After slogging through the slowgoing early parts, Sprial Scratch becomes a fun and interesting read, as the nature and scope of what the Doctor is faced with becomes increasingly apparent: a creature of immense power has become an apocalyptic threat to not just one universe, but all of them. Gary Russell does right by the Sixth Doctor here, basically sending him out with the biggest bang of them all. Mel's character is also expanded, though I found Russell's revisions of her character to be somewhat disagreeable at times. He certainly has a lot of fun here, as he brings in all sorts of brief nods to multiple continuities from the various Doctor Who lines by the end of the story. His knowledge of the Doctor Who universe truly is rather frightening.
Another thing that's a bit frightening, but quite impressive, is how Russell is able to keep track of the multiplicity of timelines and the excursions into and interplays between past, present, and future he's weaved throughout the story.
Spiral Scratch is an enjoyable read with a satisfying ending, but somehow, after finishing it, I just don't feel the need to rate it more highly than a 7. Go figure. Maybe the dizzying cover is part of the problem...
|By:||David Layton, Los Angeles, United States|
|Date:||Monday 7 December 2020|
|Rating: || 7|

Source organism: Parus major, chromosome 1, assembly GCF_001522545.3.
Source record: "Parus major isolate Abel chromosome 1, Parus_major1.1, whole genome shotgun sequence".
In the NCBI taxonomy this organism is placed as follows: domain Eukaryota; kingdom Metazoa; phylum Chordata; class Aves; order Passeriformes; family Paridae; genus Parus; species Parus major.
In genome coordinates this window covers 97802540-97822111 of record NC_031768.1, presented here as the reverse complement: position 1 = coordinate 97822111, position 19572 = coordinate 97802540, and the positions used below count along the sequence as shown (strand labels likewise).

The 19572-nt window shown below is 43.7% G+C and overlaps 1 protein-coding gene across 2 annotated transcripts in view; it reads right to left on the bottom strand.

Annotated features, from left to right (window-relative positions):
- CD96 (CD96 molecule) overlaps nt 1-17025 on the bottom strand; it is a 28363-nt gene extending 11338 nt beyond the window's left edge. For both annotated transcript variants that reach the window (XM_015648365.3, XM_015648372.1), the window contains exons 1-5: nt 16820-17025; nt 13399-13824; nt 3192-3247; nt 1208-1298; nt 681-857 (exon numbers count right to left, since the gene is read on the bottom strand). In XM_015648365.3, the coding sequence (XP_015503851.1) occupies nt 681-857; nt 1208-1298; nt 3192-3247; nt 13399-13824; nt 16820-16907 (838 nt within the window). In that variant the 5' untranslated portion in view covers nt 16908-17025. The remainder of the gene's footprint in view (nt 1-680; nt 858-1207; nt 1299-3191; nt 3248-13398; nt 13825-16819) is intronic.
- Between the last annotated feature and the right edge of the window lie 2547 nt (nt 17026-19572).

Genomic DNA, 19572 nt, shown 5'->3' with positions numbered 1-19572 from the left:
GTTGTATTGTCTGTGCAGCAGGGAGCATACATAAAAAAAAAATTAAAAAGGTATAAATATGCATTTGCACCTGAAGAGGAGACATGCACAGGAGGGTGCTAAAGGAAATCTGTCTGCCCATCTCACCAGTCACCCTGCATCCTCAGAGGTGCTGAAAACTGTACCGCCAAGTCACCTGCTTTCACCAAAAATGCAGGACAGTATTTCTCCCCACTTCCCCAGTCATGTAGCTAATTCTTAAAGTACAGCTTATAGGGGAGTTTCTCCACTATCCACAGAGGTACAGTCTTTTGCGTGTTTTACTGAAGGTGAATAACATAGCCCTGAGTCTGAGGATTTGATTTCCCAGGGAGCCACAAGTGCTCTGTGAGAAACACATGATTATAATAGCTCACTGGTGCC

It's not the universe this time; it's the whole multiverse. That is the premise on which hangs Gary Russell's story of how the 6th Doctor ends. There is no doubt that Russell spent years in various media trying to revitalize and rewrite the reputation of Doctor 6. I agree with him that Colin Baker's Doctor was underserved in his time on TV, and that the TV writers never figured out how to write to Colin Baker's strengths as an actor. Russell goes all out to try to rectify that problem. Russell's Doctor 6 is still tetchy, but not just as a personality quirk, but as a defense against his own tendency of caring too much. Russell's Doctor 6 is much more perceptive, too. And, as Russell writes him, Doctor 6 will make the grand self-sacrifice that other Doctors likely wouldn't. So, Russell writes a story that would highlight these characteristics and justify the regeneration that we never properly got to see on TV. Russell also attempts to justify the various media spinoffs (comics, cd audios, fan films, etc.) as alternate universes rather than tie them into a secure, single timeline. The idea to accomplish this is that something has happened to cause ruptures across the multiverse and allowed a hideous time-eating lamprey to turn the multiverse into chaos soup. The justification for this seems to be the existence of a Human-Lamprey hybrid (never mind the impossibility of species from different worlds or realities breeding), and the accidental discovery by an Earth scientist of a special chemical reaction that will open the pathways for the evil lamprey to travel. Or something like that. It's not entirely clear. Instead of trying to follow all the various alternative Doctors and their attempts to track down the problem, Russell concentrates on three, with three versions of Mel quite different from each other (which makes one alternate Doctor mistaking the wrong Mel something of a plot hole). At the heart of this is rather standard Doctor Who fare, though. An evil creature from another dimension with god-like powers that "eats" time has got loose and must be put back into its cage. One can give it a new body, but it's still pretty much the same thing as in dozens of other Doctor Who stories across the media. The villain, therefore, is not particularly compelling, since its motivation is basically nutrition. In the end, "Spiral Scratch" is a noble effort, but deeply flawed.